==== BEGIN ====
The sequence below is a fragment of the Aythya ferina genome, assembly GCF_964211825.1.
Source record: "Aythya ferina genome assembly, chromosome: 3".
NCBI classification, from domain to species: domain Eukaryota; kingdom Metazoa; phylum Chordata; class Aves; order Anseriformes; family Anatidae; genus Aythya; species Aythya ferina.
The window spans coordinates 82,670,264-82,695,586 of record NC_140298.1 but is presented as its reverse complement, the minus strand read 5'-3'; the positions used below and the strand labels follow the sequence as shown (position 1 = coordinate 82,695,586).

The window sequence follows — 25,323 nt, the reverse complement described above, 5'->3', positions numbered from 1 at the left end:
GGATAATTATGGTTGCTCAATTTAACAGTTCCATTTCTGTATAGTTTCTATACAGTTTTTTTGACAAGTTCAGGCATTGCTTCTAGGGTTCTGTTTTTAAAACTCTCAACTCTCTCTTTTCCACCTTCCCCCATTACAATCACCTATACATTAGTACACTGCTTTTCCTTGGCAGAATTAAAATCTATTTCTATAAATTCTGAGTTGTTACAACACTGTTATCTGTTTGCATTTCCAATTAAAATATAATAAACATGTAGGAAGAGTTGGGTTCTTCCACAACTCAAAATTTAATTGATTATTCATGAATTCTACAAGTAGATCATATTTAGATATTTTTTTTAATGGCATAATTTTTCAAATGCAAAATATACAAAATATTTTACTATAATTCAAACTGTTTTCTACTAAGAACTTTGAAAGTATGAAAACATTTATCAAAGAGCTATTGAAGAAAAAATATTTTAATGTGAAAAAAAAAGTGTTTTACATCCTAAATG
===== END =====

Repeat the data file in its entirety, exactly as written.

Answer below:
The sequence below is a fragment of the Aythya ferina genome, assembly GCF_964211825.1.
Source record: "Aythya ferina genome assembly, chromosome: 3".
NCBI classification, from domain to species: domain Eukaryota; kingdom Metazoa; phylum Chordata; class Aves; order Anseriformes; family Anatidae; genus Aythya; species Aythya ferina.
The window spans coordinates 82,670,264-82,695,586 of record NC_140298.1 but is presented as its reverse complement, the minus strand read 5'-3'; the positions used below and the strand labels follow the sequence as shown (position 1 = coordinate 82,695,586).

The window sequence follows — 25,323 nt, the reverse complement described above, 5'->3', positions numbered from 1 at the left end:
GGATAATTATGGTTGCTCAATTTAACAGTTCCATTTCTGTATAGTTTCTATACAGTTTTTTTGACAAGTTCAGGCATTGCTTCTAGGGTTCTGTTTTTAAAACTCTCAACTCTCTCTTTTCCACCTTCCCCCATTACAATCACCTATACATTAGTACACTGCTTTTCCTTGGCAGAATTAAAATCTATTTCTATAAATTCTGAGTTGTTACAACACTGTTATCTGTTTGCATTTCCAATTAAAATATAATAAACATGTAGGAAGAGTTGGGTTCTTCCACAACTCAAAATTTAATTGATTATTCATGAATTCTACAAGTAGATCATATTTAGATATTTTTTTTAATGGCATAATTTTTCAAATGCAAAATATACAAAATATTTTACTATAATTCAAACTGTTTTCTACTAAGAACTTTGAAAGTATGAAAACATTTATCAAAGAGCTATTGAAGAAAAAATATTTTAATGTGAAAAAAAAAGTGTTTTACATCCTAAATG